Le Méridien Hotelsby Professor Ian H. Giddy
New York University
To win the financing mandate, Robertson proposed that Royal Bank take a lead by offering a sale-and-leaseback arrangement for the bulk of the purchase price. The bank had experience with this technique, having used it earlier in the year to finance a group of Hilton hotels. The remainder would be conventional loan financing, plus equity from Nomura and others. Robertson wished to raise the possibility of the bank's taking an equity stake; he felt that this might clinch the deal. Rival Bank of Scotland had recently financed a similar hotel acquisition by means of a 50-50 joint venture. Another possibility was mezzanine finance -- subordinated debt with a substantial equity participation.
From discussions with Guy Hands of Nomura, Robertson understood that financing in the region of £1.85 billion would be needed, of which about £400 million would have to be equity. Nomura was prepared to contribute at least £200 in order to retain clear control. The M&A advisors were seeking additional equity partners. The 17-strong Principal Hotels, which Nomura purchased in February for 255 million pounds, would be integrated into Le Meridien Group, bringing the chain's size to 164 hotels. Hands' stated intention was to grow the chain to around 200 units, creating a portfolio of hotels which are either leased, franchised or under management contract, and eventually to take the company public.
to the Acquisition
Compass, the world's biggest contract catering company, was seeking to unload its hotels in order to focus on on the faster-growing contract catering business. The group had already raised 1.36 billion pounds from the sale of its Posthouse, Heritage and Signature chains. Chairman Francis Mackay had targeted a price of 1.8 billion pounds to make sure the group's overall hotel auction comfortably beat his minimum sell-off price of three billion pounds for their hotel businesses. The bankers handling the sale were Schroder Salomon Smith Barney and Dresdner Kleinwort Wasserstein,
The luxury global hotel group Le Méridien was established in 1972 by Air France “to provide a home-from-home for its customers”. The first Le Méridien property was in Paris: Le Méridien Etoile. Within two years of operation, the group had ten hotels (in Europe and Africa) and 21 hotels within the first six years, located in Europe, Africa, Caribbean (French West Indies), Canada, South America, Middle East and Mauritius. By 2001 the company had 146 four and five star hotels in 63 countries and territories. The portfolio was a mix of owned properties and managed hotels. The hotels made an operating profit of £170m in 2000 on sales of £493m. EBITDA was an estimated £147m. The proposed price was approximately 10 times historic earnings after central costs.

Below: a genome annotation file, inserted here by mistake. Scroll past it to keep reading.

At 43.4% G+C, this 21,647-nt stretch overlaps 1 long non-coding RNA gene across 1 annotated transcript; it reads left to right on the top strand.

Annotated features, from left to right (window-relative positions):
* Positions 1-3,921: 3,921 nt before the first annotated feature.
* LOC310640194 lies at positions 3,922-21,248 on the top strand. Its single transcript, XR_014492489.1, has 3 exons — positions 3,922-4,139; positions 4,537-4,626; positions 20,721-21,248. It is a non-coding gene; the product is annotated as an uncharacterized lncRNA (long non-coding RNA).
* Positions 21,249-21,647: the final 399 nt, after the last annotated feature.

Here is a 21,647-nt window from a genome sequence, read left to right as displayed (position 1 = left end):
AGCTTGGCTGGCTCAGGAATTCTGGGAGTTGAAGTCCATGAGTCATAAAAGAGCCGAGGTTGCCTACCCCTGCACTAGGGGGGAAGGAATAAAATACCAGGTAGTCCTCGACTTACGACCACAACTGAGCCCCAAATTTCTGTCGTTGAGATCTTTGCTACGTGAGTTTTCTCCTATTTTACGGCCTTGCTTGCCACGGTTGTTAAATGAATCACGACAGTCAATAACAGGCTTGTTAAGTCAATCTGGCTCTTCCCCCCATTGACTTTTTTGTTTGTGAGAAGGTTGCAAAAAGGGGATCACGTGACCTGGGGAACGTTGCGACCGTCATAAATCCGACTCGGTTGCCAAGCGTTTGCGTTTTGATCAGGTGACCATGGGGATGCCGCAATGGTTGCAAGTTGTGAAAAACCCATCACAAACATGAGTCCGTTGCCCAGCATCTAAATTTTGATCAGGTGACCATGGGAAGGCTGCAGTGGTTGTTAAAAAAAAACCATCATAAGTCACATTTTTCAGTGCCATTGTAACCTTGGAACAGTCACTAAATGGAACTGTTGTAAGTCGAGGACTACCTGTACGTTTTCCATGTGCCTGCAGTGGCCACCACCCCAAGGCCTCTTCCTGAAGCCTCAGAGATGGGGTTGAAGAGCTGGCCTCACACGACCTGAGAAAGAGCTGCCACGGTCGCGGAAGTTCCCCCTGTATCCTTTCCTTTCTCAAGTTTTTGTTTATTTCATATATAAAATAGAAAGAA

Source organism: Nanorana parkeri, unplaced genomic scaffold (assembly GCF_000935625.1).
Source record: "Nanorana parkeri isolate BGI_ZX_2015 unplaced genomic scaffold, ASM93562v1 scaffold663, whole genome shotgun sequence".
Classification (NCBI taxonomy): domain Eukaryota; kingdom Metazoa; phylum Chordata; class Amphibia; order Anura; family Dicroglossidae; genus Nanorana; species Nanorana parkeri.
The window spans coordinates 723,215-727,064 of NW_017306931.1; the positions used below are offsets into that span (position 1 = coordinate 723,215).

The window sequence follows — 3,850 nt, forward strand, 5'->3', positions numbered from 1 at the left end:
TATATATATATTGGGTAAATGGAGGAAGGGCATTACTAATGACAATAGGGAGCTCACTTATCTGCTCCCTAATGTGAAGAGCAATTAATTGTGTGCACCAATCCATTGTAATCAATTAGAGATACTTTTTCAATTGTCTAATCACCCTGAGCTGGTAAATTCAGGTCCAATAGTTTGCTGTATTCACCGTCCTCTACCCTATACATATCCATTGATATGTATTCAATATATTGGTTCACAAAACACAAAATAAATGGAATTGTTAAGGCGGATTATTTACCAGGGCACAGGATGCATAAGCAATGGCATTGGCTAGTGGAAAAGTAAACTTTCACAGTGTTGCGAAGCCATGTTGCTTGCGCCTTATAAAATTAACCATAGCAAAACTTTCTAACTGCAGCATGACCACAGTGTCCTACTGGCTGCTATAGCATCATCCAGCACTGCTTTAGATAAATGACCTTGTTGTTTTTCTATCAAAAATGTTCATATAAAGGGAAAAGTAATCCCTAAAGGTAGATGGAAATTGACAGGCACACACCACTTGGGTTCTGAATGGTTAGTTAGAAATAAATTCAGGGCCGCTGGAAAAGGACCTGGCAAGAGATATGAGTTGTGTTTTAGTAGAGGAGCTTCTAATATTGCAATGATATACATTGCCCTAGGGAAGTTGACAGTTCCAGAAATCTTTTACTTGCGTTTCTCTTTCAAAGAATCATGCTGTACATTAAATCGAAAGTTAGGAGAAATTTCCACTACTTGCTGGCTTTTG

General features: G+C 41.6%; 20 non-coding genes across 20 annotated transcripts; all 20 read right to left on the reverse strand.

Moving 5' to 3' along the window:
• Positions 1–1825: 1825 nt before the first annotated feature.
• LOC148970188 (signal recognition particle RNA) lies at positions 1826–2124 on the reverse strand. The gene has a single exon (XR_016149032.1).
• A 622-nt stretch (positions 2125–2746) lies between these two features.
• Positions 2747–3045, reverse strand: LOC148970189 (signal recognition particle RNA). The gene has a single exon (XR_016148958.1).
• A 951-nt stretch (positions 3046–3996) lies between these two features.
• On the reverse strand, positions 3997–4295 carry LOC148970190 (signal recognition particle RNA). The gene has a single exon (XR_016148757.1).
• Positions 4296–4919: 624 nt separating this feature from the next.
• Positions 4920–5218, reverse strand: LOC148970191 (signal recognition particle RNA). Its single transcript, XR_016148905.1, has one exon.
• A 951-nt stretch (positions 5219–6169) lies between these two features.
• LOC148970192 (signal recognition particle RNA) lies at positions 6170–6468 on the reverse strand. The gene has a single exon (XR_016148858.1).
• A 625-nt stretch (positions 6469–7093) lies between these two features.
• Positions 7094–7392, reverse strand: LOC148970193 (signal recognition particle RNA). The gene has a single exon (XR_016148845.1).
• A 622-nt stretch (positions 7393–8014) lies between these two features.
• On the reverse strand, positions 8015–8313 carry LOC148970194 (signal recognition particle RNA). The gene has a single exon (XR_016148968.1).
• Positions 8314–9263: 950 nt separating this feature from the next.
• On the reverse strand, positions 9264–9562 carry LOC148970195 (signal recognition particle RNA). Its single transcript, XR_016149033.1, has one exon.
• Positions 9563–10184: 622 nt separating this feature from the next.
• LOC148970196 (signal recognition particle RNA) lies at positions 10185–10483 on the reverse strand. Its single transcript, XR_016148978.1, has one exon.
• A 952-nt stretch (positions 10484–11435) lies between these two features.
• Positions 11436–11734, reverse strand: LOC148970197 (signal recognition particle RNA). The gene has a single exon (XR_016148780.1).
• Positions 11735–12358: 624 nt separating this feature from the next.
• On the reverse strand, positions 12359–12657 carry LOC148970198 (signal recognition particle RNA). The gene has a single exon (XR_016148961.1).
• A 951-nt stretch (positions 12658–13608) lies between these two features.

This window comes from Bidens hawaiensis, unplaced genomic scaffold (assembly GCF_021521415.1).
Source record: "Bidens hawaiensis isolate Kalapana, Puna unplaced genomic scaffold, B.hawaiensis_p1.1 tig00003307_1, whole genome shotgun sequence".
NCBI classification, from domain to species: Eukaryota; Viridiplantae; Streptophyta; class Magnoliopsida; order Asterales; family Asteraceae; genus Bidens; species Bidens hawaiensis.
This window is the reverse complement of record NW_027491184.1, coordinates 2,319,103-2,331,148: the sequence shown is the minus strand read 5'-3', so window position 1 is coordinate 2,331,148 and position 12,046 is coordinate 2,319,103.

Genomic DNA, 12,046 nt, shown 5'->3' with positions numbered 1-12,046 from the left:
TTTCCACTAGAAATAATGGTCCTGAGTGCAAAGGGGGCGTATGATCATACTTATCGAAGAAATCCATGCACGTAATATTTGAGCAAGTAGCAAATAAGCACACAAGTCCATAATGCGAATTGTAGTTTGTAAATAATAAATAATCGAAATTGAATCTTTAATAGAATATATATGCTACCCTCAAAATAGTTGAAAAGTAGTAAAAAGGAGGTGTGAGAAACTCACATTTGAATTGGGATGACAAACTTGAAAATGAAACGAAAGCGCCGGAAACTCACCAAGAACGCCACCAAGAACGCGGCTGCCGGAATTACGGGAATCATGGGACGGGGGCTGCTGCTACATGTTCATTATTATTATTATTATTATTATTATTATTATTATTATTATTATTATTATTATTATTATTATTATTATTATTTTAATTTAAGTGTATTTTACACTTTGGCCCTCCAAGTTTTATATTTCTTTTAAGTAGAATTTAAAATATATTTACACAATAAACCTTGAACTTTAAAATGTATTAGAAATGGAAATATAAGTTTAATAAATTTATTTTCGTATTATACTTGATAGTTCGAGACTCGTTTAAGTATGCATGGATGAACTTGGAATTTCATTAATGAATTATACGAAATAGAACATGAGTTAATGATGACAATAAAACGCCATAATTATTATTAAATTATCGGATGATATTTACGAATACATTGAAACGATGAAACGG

Indicative offers for the hotel chain had been as high as 2.2 billion pounds, but fears of a slowdown in the United States which would cut transatlantic travelers to Meridien's largely European hotels forced prices lower.
Issues for Discussion
Appendix 1. Hotel Financing Trends in Europe
Excerpts from an article by Stephen Potel, M.A (Oxon) F.R.I.C.S. Director InterBank Capital Partners Ltd. (London).
One of the most important recent trends in the European hotel financing world over the last year is the increased interest from the larger funds and particularly from banks to participate with equity in the hotel and leisure sector. Until recently the investment funds have shown a very limited appetite for investing in hotel assets and most finance had to be raised the traditional way, namely through senior mortgage debt or corporate bonds and -for the public listed companies – equity issues.
So, gone appear to be the days when banks made loans and investors invested equity. "Nowadays, lenders that used to tiptoe quietly into mezzanine territory (calling it quasi-debt or quasi-equity depending on their credit committees) are boldly crossing over into fully fledged equity investment" says Chris Eddis, Managing Director of Mornington Capital Ltd.
“But that's not what banks do!” exclaims one prominent English banker, with expertise in the hotel sector. Well, they have been doing precisely that for many years in other countries, such as Germany, so its nothing new.
“And banks are there to help their customers, and this is a different way of doing just that" says Trevor Ward, Managing Director of TRI Hospitality.
In the USA, according to Brendan Sullivan, President of Interbank Brener Hospitality, “It is almost unheard of for a commercial bank to make a direct equity investment in a single asset, portfolio or hotel company. In the States the traditional sources of equity are pension and opportunity funds, investment banks such as Lehman Brothers, insurance companies, high net worth individuals and the public markets.”
In Europe there are three main conduits for the commercial banks and equity investment funds to put equity into this sector – Sale and Leasebacks, Joint Ventures and Limited Partnerships.